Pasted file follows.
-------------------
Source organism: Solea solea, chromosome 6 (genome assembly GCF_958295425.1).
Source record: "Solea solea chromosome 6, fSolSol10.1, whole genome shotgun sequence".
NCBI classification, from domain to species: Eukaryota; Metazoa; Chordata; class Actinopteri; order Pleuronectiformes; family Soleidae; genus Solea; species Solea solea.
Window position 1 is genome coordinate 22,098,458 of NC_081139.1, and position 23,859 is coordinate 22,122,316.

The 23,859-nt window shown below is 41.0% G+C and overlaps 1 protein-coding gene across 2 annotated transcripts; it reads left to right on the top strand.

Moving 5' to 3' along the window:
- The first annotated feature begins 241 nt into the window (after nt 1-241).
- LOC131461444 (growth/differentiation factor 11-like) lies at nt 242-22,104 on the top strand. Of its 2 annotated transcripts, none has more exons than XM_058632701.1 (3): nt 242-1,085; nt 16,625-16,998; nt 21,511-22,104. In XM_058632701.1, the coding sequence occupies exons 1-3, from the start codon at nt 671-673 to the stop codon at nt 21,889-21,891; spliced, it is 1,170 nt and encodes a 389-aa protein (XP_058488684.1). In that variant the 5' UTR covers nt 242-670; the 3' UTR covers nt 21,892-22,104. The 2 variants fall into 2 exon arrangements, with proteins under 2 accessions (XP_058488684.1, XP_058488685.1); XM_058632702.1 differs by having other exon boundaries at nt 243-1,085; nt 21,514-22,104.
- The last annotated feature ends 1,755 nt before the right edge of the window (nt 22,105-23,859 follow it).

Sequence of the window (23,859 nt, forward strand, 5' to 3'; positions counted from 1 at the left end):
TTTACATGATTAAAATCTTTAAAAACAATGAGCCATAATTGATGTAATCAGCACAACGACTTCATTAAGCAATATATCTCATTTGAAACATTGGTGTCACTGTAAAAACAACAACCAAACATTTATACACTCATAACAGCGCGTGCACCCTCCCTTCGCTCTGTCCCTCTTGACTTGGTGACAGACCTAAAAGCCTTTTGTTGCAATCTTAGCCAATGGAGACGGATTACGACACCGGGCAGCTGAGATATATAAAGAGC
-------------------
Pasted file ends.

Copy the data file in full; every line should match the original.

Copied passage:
Source organism: Solea solea, chromosome 6 (genome assembly GCF_958295425.1).
Source record: "Solea solea chromosome 6, fSolSol10.1, whole genome shotgun sequence".
NCBI classification, from domain to species: Eukaryota; Metazoa; Chordata; class Actinopteri; order Pleuronectiformes; family Soleidae; genus Solea; species Solea solea.
Window position 1 is genome coordinate 22,098,458 of NC_081139.1, and position 23,859 is coordinate 22,122,316.

The 23,859-nt window shown below is 41.0% G+C and overlaps 1 protein-coding gene across 2 annotated transcripts; it reads left to right on the top strand.

Moving 5' to 3' along the window:
- The first annotated feature begins 241 nt into the window (after nt 1-241).
- LOC131461444 (growth/differentiation factor 11-like) lies at nt 242-22,104 on the top strand. Of its 2 annotated transcripts, none has more exons than XM_058632701.1 (3): nt 242-1,085; nt 16,625-16,998; nt 21,511-22,104. In XM_058632701.1, the coding sequence occupies exons 1-3, from the start codon at nt 671-673 to the stop codon at nt 21,889-21,891; spliced, it is 1,170 nt and encodes a 389-aa protein (XP_058488684.1). In that variant the 5' UTR covers nt 242-670; the 3' UTR covers nt 21,892-22,104. The 2 variants fall into 2 exon arrangements, with proteins under 2 accessions (XP_058488684.1, XP_058488685.1); XM_058632702.1 differs by having other exon boundaries at nt 243-1,085; nt 21,514-22,104.
- The last annotated feature ends 1,755 nt before the right edge of the window (nt 22,105-23,859 follow it).

Sequence of the window (23,859 nt, forward strand, 5' to 3'; positions counted from 1 at the left end):
TTTACATGATTAAAATCTTTAAAAACAATGAGCCATAATTGATGTAATCAGCACAACGACTTCATTAAGCAATATATCTCATTTGAAACATTGGTGTCACTGTAAAAACAACAACCAAACATTTATACACTCATAACAGCGCGTGCACCCTCCCTTCGCTCTGTCCCTCTTGACTTGGTGACAGACCTAAAAGCCTTTTGTTGCAATCTTAGCCAATGGAGACGGATTACGACACCGGGCAGCTGAGATATATAAAGAGC